The rescue of 33 miners from 622 metres underground in northern Chile started Tuesday, but it was not easy to reach this stage.

The miners have been trapped since a shaft at the San Jose copper mine collapsed on August 5. They had no contact with the outside world for the first 17 days after the accident, eating a spoonful of tuna and a gulp of milk once a day.

The rock below the Atacama Desert was hard, rich in silica, and was not always stable. While rescue teams searched for the missing miners, a second collapse forced them to start over.

Seven drills sounded the terrain for days in a desperate effort to locate the miners.

Just as most people feared that the miners would never be rescued dead or alive, the probes found the workers on August 22.

In all, three narrow shafts reached the area where the miners were trapped. Eventually, these shafts carried down “palomas” or pigeons -- 1.5-metre-long, 10-centimetre-wide capsules which carried food, clothes and other supplies to keep the miners alive, and healthy as they awaited a rescue.

At first, they would told it would be December before shafts could be drilled large enough to accommodate them.

One of the early drills regularly used in mining, a Schramm T-130 model, eventually won the race among three large drills to the rescue platform 622 metres deep.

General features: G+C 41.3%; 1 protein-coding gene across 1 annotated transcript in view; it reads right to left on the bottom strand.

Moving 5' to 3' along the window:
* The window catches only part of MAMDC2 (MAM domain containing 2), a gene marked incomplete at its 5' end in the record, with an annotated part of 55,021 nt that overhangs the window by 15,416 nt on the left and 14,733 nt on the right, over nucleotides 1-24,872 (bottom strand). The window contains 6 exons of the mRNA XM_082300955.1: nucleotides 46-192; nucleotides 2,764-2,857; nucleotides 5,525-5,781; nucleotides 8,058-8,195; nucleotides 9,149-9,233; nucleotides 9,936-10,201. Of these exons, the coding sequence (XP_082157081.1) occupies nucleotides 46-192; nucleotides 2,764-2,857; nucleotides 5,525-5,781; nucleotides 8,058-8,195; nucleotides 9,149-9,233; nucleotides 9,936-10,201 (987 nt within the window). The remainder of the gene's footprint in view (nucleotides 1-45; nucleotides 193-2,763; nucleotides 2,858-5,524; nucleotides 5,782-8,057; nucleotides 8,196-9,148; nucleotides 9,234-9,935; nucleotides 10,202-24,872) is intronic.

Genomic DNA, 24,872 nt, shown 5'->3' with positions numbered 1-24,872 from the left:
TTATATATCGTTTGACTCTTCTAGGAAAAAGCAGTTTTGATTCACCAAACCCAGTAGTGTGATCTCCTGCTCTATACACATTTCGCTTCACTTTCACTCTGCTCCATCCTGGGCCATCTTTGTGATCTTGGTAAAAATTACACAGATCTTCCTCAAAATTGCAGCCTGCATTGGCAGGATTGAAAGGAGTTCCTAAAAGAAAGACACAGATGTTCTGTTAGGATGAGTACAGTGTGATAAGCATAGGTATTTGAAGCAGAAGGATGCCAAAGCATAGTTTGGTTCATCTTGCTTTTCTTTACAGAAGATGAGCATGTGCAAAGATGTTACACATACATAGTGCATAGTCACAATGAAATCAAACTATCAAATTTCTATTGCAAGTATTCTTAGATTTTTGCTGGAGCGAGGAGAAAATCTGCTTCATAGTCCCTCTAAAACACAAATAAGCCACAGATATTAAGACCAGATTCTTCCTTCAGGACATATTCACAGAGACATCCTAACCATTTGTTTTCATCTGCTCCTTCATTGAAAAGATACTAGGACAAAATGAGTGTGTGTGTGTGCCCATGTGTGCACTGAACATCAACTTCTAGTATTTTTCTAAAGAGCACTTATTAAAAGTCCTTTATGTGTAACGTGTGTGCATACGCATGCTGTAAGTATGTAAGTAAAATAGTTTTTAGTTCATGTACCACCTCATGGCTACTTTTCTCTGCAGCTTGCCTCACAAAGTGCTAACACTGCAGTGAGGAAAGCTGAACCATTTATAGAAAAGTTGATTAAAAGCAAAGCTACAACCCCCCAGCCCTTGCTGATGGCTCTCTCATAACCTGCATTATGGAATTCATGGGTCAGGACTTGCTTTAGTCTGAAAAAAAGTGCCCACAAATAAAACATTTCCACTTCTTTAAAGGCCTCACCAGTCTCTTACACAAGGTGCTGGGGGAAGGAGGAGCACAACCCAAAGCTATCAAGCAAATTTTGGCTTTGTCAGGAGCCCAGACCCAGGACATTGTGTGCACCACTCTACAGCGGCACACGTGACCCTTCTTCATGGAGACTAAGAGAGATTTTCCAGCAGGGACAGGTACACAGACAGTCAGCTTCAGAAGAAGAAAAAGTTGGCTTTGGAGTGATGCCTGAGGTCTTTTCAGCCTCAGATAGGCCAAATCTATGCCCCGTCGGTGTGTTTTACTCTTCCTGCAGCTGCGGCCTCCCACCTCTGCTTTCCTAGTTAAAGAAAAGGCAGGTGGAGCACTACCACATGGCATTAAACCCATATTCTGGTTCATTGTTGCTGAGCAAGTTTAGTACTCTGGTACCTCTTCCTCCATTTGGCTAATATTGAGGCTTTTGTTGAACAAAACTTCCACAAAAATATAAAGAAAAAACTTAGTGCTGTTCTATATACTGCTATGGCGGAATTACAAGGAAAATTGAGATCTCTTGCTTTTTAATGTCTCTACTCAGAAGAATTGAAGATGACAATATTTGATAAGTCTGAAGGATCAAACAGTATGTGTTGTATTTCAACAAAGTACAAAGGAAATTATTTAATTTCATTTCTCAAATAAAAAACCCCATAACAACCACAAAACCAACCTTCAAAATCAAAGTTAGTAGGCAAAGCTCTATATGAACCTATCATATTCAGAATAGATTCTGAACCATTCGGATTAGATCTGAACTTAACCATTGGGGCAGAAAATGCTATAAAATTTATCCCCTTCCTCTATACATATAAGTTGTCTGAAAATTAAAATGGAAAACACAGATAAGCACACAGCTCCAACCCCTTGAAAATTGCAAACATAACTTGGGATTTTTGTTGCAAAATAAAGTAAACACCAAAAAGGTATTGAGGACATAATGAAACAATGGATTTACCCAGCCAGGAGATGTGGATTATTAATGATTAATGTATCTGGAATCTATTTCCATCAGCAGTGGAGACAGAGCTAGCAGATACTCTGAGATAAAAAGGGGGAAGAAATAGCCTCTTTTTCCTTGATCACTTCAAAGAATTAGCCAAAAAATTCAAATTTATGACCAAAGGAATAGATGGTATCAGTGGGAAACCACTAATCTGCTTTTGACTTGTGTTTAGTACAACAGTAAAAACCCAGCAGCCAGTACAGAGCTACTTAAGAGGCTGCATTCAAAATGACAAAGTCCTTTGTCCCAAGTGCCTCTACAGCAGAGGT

The US space agency NASA sent experts -- who normally coach astronauts on long missions in space -- to help the miners cope with their isolation and confinement.

The NASA team helped Chilean authorities adapt astronaut nutrition plans for the miners, including the liquid diet in the final day before the rescue. Fluids rich in potassium were given to keep up blood pressure in the perilous ascent to the surface.

Eventually, electric, telephone and television lines were sent down to the miners. They got physical and psychological training to prepare for the rescue, and several were even required to lose weight to fit into the narrow rescue capsule.

The men were even briefed on how to handle the media and conduct themselves in interviews that were sure to be sought from them on the surface.

The Chilean Navy shipyards built three capsules, dubbed Phoenix after the mythical bird that rose from the ashes. The miners are being hauled one by one to the surface. The modules, complete with oxygen supplies and communication lines, were hoisted on a large winch wheel. Shock-absorbing wheels on the sides protected the capsule from hard knocks against the shaft wall.

Engineers from Chilean mining giant Codelco and the Chilean Navy worked out every detail in advance, and two rescuers were the first to join the miners underground to provide assistance before they started up the shaft.

The first descent with a rescuer late Tuesday took 20 minutes, but the first ascent with a miner was shorter, about 17 minutes. The miners were given sunglasses to protect their eyes from unaccustomed light -- even against the glare of the nightime bright lining at the rescue site.

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